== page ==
Some might view the seven Republican candidates who didn't make the cut for the first primetime GOP debate as rejects, but that doesn't mean their "happy hour debate" is any less important than the main event. In fact, you'd be doing yourself a disservice to treat the earlier forum as a throwaway. There are many reasons you should watch the 5 p.m. Republican candidate debate. Besides learning more about these still-viable candidates — there is the definite possibility that one or more of these "rejects" could very well surge ahead later in the race — the earlier debate is expected to generate a more productive and amicable discussion. Or, at the very least, watch to see what hilarious gems come out of Lindsey Graham's mouth.
Using the averages from five national polls, Fox News culled the top 10 candidates for its first GOP primetime debate: Donald Trump, Jeb Bush, Scott Walker, Mike Huckabee, Ben Carson, Ted Cruz, Marco Rubio, Rand Paul, Chris Christie, and John Kasich. That means that there are seven announced candidates who will be relegated to the opening act, and these are:
- Rick Perry
- Rick Santorum
- Bobby Jindal
- Carly Fiorina
- Lindsey Graham
- George Pataki
- Jim Gilmore
Though they won't have the opportunity to go head to head with frontrunners like Jeb Bush — or put Donald Trump in his place — and their earlier debate is expected to draw substantially fewer viewers, these seven candidates are excited to debate nonetheless. Graham, who is now as famous for his Grahamisms as he is for his political position, even affectionately dubbed it the "Happy Hour Debate" and referred to it as "pregaming for the Trump Debacle."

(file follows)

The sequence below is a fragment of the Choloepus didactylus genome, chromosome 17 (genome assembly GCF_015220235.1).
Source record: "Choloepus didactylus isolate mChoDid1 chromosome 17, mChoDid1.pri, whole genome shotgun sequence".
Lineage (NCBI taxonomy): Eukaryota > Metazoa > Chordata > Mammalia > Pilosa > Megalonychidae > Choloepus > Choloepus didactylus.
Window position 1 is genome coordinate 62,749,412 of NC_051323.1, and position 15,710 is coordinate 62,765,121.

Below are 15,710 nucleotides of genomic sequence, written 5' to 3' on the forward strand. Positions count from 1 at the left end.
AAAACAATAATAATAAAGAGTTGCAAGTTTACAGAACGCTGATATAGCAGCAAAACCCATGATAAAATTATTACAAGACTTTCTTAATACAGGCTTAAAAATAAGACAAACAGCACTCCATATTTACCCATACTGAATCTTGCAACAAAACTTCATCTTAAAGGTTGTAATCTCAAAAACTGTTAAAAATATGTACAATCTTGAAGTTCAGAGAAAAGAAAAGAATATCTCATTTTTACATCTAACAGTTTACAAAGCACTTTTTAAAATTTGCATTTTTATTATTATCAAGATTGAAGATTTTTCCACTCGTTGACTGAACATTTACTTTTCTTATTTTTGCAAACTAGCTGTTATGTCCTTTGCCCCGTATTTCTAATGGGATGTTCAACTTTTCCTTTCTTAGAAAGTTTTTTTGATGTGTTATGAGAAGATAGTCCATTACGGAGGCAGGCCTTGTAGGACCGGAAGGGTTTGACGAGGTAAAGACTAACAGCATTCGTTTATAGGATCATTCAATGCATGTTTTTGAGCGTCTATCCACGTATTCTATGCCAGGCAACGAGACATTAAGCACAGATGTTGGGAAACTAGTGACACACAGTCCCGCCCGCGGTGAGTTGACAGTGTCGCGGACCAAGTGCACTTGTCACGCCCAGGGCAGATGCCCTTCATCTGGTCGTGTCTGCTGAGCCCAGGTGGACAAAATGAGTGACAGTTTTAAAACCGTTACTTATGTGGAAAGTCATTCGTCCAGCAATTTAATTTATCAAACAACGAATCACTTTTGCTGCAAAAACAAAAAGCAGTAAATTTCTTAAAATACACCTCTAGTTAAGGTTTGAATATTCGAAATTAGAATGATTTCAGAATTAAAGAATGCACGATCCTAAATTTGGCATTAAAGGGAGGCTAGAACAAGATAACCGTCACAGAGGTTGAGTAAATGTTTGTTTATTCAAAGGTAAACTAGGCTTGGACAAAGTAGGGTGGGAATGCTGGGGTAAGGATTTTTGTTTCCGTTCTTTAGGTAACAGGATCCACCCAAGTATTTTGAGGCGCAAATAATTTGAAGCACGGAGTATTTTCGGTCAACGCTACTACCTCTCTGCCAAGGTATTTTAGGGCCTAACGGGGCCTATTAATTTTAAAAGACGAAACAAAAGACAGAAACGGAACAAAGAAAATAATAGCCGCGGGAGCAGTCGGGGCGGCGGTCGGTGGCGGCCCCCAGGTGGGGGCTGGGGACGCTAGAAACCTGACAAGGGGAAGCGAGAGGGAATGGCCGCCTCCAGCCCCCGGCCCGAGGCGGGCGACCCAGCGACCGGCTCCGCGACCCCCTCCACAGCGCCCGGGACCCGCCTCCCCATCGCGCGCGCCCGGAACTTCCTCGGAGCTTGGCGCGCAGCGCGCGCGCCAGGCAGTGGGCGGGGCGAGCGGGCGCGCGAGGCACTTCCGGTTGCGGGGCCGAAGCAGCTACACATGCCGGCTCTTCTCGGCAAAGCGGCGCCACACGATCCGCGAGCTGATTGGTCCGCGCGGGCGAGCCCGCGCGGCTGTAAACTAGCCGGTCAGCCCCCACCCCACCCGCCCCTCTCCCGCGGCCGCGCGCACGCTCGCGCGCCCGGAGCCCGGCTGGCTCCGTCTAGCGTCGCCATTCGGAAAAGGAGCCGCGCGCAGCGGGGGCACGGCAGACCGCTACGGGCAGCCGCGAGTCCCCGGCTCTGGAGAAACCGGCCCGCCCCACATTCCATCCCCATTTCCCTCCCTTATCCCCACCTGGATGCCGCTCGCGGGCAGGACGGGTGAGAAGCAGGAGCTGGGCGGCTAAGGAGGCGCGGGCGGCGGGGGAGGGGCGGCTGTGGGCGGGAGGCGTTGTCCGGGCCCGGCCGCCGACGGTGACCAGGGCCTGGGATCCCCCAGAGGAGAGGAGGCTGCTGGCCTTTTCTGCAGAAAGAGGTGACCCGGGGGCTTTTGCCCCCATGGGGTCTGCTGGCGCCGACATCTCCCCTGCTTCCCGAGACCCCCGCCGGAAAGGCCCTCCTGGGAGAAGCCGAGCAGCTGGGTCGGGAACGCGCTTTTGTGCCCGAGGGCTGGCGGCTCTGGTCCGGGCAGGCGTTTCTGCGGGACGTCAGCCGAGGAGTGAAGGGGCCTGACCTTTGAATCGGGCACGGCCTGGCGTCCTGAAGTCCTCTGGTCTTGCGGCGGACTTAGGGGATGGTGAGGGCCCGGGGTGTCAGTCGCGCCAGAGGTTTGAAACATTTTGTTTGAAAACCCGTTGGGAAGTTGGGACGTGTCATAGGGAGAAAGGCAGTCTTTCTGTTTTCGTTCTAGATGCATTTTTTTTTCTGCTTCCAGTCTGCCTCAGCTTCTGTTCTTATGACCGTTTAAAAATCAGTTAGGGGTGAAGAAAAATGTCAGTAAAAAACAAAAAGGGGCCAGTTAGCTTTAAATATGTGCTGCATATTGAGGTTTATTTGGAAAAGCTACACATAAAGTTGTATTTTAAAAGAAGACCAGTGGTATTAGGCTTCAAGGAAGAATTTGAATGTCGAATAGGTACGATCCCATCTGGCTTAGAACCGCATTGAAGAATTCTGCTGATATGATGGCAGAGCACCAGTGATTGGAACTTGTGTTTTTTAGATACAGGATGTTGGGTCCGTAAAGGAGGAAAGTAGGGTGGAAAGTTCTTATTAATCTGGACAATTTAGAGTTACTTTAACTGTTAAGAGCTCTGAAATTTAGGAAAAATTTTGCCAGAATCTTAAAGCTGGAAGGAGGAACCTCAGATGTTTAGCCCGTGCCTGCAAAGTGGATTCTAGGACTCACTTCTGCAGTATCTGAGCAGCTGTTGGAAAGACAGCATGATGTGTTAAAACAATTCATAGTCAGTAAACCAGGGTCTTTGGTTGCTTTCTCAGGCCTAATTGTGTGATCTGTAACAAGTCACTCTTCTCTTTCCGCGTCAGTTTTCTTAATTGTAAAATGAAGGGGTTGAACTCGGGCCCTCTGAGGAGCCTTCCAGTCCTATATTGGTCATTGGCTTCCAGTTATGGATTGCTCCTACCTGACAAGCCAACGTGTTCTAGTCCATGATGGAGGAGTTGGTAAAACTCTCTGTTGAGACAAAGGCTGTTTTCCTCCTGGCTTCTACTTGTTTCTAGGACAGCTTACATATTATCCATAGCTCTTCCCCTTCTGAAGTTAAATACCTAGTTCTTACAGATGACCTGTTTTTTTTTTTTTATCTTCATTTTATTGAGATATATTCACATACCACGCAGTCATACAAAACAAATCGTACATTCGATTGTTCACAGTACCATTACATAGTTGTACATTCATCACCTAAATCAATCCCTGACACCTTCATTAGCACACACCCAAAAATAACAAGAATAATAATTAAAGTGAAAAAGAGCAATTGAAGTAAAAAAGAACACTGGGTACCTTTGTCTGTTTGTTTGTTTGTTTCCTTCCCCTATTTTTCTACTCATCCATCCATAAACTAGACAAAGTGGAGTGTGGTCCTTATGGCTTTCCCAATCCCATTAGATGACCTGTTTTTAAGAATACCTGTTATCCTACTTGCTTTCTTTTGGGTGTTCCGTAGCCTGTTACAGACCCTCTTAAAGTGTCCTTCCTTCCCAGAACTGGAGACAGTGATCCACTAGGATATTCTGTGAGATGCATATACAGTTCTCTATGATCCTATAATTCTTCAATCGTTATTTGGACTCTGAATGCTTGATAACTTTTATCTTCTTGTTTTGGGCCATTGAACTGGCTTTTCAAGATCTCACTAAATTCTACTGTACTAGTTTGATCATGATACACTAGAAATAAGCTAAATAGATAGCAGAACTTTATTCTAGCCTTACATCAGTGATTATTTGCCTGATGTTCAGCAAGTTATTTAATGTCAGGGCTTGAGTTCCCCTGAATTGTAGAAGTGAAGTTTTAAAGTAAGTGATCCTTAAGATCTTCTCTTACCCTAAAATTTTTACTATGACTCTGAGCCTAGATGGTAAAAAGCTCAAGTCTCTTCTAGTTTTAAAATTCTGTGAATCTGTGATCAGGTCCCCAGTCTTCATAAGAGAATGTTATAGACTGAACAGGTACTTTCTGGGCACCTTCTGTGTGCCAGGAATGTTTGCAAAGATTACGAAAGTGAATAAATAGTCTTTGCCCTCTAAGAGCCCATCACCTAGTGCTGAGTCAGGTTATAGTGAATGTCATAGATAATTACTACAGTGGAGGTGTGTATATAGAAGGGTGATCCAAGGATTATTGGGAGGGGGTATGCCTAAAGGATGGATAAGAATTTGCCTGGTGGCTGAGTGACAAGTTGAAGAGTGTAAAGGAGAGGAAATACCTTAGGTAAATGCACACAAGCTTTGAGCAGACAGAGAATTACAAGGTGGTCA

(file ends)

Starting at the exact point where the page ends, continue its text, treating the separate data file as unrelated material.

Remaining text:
All jokes aside, the 5 p.m. debate will cover the same important issues that the primetime debate is expected to address, and every American voter owes it to themselves to tune in. Here are four reasons to watch the 5 p.m. Republican debate.
Get A Better Sense Of These Candidates
It's important to be reminded that it's still pretty early in the primary race. A lot can happen between now and next summer — leading candidates can fall behind (all it takes is one really bad gaffe) and trailing contenders can gain momentum (all it takes is one well-timed speech) — so it's wise to have a well-rounded and comprehensive understanding of all the candidates.
It Might Help Inform Your Decision
If you're a Republican and you're on the fence about who to support (who can blame you when your choices include legitimately crazy people like Trump, Cruz, and Carson), watching the lesser-known candidates might lead you to a clearer decision. Some pundits are expecting Fiorina, the former HP exec, to really hit it out of the ballpark. Other more seasoned politicians, like the Ricks, have been doing forums like this for years, and they'll likely make articulate cases for their positions. Who knows? Maybe someone will say something that really galvanizes you to a particular issue.
And if you're a Democrat, maybe what they say will really solidify your stance on the opposite side.
The 5 P.M. Discussion Might Be More Productive
Though they'll cover the same big-issue topics, like foreign policy, climate change, and the economy, one major difference between the 5 p.m. debate and the headlining event could be tone. Because there's significantly more pressure on the headliners to perform well, they'll likely resort to heated arguments, flat-out attacks, and "oh snap!" moments (as we've seen in the past). Without that pressure, the seven candidates in the earlier debate could have a much more amicable discussion — although Jindal is a loose cannon that might throw a wrench in this whole theory.
Lindsey Graham Is Hilarious
Since he first announced his candidacy at the beginning of June, he's been surprising the public left and right with brilliant witticisms, from the subtle to the completely over the top. His feud with Trump and his subsequent response has humanized him in the eyes of America, and even if you don't agree with his political platform, you can agree that he's indisputably entertaining. So, at the very least, watch for a few of his now-famous Grahamisms.